Underinsured motorist coverage is a type of automobile insurance coverage that protects you when the at-fault driver does not carry enough insurance coverage to compensate you for your loss.
An underinsured driver is defined as someone who may meet the minimum legal financial responsibility required by state law, but does not maintain adequate policy limits to cover the amount of damage they cause in an accident. Essentially, underinsured motorist coverage protects you by paying for damages beyond what the at-fault driver’s policy can cover.
Underinsured motorist coverage and uninsured motorist coverage can both help pay for injuries to you and your passengers when you are involved in an accident for which you are not at-fault. That being said, it is important to know that underinsured motorist coverage and uninsured motorist coverage are separate insurance products, even though they are often purchased together.
While an “underinsured” motorist does not carry enough insurance, an “uninsured” motorist does not maintain the state’s minimum coverage or even any coverage at all. For example, if an Illinois motorist carrying the minimum policy drives into Missouri and causes an accident, that driver is technically an “uninsured” motorist.
Minimum Car Insurance Requirements in Missouri and Illinois
According to the Department of Transportation, Missouri only requires liability insurance for private passenger vehicles. Legal coverage amounts are as follows:
· $25,000/person and $50,000/accident for bodily injury
· $10,000/accident for property damage
· $25,000/person and $50,000/accident for uninsured motorist coverage
· Unlike uninsured motorist coverage, Missouri does not require underinsured motorist coverage.
In order to comply with Illinois state law, you must have BOTH liability insurance and uninsured/underinsured motorists bodily injury coverage. The minimum insurance limits required by the state of Illinois are as follows:
· $20,000/person and $40,000/accident liability for bodily injury
· $15,000/accident liability for property damage
· $20,000/person and $40,000/accident for uninsured/underinsured motorist bodily injury
* Please note that the minimum requirement for uninsured/underinsured motorist coverage in the state of Illinois does NOT include property damage coverage.
Do You Need Underinsured Motorist Coverage?
We purchase automobile insurance to protect ourselves and underinsured motorist coverage provides us with the greatest protection of all.
Why Do You Need Underinsured Motorist Coverage?
Unfortunately, many drivers believe they can’t afford more insurance coverage, so they accept the risk and opt for the minimum coverage with lower premiums. As you can see, the minimum insurance limits required by Missouri and Illinois are fairly low and they are often not sufficient for the damages caused by an accident.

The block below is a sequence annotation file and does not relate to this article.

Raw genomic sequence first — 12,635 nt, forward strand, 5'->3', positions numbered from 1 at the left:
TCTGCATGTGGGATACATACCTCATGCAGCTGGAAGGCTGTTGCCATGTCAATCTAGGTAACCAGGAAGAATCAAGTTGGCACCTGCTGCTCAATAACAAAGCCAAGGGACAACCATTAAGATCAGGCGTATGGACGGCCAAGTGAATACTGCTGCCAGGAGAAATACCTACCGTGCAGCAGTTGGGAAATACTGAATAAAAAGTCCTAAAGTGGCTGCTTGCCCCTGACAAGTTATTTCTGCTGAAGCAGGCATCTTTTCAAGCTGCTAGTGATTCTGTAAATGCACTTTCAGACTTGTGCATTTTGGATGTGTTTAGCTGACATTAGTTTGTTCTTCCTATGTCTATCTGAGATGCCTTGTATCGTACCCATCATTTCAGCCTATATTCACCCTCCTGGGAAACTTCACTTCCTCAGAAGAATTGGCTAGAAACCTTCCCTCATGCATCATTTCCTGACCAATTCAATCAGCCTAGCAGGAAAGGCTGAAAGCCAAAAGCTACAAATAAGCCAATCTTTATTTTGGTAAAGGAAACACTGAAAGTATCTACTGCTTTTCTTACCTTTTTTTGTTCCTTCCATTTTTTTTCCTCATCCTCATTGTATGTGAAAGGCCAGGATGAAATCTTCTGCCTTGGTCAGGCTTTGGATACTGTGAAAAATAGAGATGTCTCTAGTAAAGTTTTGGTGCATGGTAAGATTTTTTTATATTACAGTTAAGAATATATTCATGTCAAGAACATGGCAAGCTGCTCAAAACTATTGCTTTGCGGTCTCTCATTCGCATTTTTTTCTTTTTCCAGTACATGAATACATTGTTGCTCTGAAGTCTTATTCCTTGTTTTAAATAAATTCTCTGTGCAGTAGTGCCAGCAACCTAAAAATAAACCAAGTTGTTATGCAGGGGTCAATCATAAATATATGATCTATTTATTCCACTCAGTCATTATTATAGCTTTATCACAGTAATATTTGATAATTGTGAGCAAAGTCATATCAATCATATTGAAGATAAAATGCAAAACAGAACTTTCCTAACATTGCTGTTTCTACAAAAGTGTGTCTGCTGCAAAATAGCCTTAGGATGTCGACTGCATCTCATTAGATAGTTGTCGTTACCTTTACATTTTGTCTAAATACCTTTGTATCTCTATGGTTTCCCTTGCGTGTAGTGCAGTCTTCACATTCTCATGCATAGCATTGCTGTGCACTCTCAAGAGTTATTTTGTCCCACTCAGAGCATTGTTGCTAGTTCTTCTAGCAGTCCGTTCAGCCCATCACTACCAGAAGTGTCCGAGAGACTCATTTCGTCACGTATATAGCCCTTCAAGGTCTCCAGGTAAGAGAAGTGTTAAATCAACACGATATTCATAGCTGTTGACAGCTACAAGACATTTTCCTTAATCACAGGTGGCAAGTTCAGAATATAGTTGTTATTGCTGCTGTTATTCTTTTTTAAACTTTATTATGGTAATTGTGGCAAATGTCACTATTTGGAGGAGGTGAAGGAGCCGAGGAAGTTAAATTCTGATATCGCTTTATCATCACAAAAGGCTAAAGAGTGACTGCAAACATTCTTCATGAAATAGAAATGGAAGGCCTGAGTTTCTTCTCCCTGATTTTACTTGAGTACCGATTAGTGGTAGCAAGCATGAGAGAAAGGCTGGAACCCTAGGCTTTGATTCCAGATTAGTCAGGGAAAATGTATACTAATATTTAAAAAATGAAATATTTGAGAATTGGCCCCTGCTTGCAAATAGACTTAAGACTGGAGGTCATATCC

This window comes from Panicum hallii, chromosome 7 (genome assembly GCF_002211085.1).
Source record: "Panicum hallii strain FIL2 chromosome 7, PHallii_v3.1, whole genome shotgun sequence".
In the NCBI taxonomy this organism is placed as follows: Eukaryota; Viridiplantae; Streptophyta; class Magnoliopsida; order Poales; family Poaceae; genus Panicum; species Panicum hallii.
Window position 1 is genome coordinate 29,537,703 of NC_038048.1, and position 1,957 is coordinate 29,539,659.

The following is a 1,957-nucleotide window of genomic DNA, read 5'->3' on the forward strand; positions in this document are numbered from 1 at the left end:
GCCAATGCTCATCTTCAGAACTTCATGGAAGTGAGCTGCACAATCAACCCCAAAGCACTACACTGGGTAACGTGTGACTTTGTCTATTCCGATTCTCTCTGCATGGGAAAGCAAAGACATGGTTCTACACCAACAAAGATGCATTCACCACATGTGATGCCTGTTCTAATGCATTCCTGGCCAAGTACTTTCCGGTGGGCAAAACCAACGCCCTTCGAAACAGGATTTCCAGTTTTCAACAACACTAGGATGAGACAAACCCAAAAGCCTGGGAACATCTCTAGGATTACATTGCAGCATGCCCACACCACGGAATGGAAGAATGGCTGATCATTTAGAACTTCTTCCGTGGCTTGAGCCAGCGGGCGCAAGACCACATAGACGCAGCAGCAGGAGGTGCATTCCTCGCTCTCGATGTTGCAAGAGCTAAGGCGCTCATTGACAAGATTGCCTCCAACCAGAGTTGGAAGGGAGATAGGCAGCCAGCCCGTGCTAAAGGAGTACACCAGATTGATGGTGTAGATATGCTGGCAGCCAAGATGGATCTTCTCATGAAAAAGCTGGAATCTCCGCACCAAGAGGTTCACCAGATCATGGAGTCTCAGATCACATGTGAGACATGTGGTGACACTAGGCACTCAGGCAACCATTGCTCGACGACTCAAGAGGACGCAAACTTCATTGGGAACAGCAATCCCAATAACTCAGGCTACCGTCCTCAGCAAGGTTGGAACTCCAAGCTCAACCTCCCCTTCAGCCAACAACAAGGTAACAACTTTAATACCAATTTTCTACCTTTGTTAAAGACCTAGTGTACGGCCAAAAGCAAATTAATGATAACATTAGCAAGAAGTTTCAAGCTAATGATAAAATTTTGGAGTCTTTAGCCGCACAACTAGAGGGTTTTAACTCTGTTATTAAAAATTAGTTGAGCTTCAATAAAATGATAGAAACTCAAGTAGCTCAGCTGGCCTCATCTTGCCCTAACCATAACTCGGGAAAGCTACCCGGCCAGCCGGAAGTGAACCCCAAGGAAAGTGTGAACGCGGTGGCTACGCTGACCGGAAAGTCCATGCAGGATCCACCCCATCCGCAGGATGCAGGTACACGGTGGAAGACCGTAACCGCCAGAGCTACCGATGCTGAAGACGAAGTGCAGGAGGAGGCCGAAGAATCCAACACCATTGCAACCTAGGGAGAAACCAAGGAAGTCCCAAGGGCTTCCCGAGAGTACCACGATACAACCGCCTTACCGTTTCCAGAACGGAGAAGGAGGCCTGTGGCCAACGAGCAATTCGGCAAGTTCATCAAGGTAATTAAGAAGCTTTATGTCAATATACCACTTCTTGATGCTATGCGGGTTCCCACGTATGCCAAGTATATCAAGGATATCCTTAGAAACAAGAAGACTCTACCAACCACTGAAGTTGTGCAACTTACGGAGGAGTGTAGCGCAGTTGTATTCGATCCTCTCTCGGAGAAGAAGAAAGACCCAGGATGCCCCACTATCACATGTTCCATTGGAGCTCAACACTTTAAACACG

If you are involved in an accident that causes $75,000.00 in damages, but the at-fault driver only has $25,000.00 of applicable coverage, that driver is underinsured for the damages. Your underinsured motorist coverage would be needed to help with the remaining $50,000.00 (assuming you purchase enough coverage on your insurance plan).
How Much Underinsured Motorist Coverage Do You Need?
We recommend you carry at least $100,000.00 of underinsured motorist coverage.
First, some automobile insurance policies define an “underinsured” motor vehicle as a vehicle with bodily injury coverage for less than the amount of underinsured coverage carried in your policy. Therefore, if you carry $20,000 of underinsured coverage, and the at-fault driver has a $20,000.00 bodily injury policy, then that driver is not underinsured because he/she does not carry less insurance than you. So, in reality, you are paying for a coverage you cannot use or access. If you were carrying $100,000.00, then you could access the additional coverage.
Second, many automobile policies, especially in Illinois, have set-offs for money collected from the at-fault driver. Therefore, in the example above, if you carried $100,000.00 of underinsured motorist coverage, and you collected the $20,000.00 policy from the at-fault driver, then you could only collect $80,000.00 after the set-off. If you were only carrying $50,000.00 then you could only claim up to $30,000.00 after the set-off. Therefore, carrying higher underinsured coverage limits is incredibly important.
The insurance policy language often controls in determining how to apply your coverage, and the law is different in Missouri and Illinois when interpreting the policy language. Therefore, to protect yourself and your family, do your research and discuss your options with your insurance agent to determine how much underinsured motorist coverage you need. Also, if you have umbrella coverage, make sure that it includes uninsured and underinsured motorist coverage. The affordability of the additional premiums for this coverage might surprise you.